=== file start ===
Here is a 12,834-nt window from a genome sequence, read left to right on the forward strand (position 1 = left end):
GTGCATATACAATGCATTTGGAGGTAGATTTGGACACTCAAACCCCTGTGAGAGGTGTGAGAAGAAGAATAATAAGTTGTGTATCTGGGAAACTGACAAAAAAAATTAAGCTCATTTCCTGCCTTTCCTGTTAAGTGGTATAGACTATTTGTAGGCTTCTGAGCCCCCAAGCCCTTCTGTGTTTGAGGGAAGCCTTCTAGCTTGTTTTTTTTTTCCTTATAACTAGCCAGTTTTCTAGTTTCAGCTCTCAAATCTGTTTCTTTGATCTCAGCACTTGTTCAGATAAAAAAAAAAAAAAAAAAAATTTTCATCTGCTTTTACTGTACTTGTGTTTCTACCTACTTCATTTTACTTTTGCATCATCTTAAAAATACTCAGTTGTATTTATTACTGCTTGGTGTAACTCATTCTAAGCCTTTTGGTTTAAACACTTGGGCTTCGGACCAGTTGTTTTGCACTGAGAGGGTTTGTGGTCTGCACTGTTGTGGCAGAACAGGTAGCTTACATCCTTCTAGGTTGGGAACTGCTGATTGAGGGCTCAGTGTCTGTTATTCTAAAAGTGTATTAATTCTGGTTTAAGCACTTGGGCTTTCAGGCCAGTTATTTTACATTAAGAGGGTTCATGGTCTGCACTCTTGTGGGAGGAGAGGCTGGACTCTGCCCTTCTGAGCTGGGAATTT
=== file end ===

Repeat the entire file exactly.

Here is a 12,834-nt window from a genome sequence, read left to right on the forward strand (position 1 = left end):
GTGCATATACAATGCATTTGGAGGTAGATTTGGACACTCAAACCCCTGTGAGAGGTGTGAGAAGAAGAATAATAAGTTGTGTATCTGGGAAACTGACAAAAAAAATTAAGCTCATTTCCTGCCTTTCCTGTTAAGTGGTATAGACTATTTGTAGGCTTCTGAGCCCCCAAGCCCTTCTGTGTTTGAGGGAAGCCTTCTAGCTTGTTTTTTTTTTCCTTATAACTAGCCAGTTTTCTAGTTTCAGCTCTCAAATCTGTTTCTTTGATCTCAGCACTTGTTCAGATAAAAAAAAAAAAAAAAAAAATTTTCATCTGCTTTTACTGTACTTGTGTTTCTACCTACTTCATTTTACTTTTGCATCATCTTAAAAATACTCAGTTGTATTTATTACTGCTTGGTGTAACTCATTCTAAGCCTTTTGGTTTAAACACTTGGGCTTCGGACCAGTTGTTTTGCACTGAGAGGGTTTGTGGTCTGCACTGTTGTGGCAGAACAGGTAGCTTACATCCTTCTAGGTTGGGAACTGCTGATTGAGGGCTCAGTGTCTGTTATTCTAAAAGTGTATTAATTCTGGTTTAAGCACTTGGGCTTTCAGGCCAGTTATTTTACATTAAGAGGGTTCATGGTCTGCACTCTTGTGGGAGGAGAGGCTGGACTCTGCCCTTCTGAGCTGGGAATTT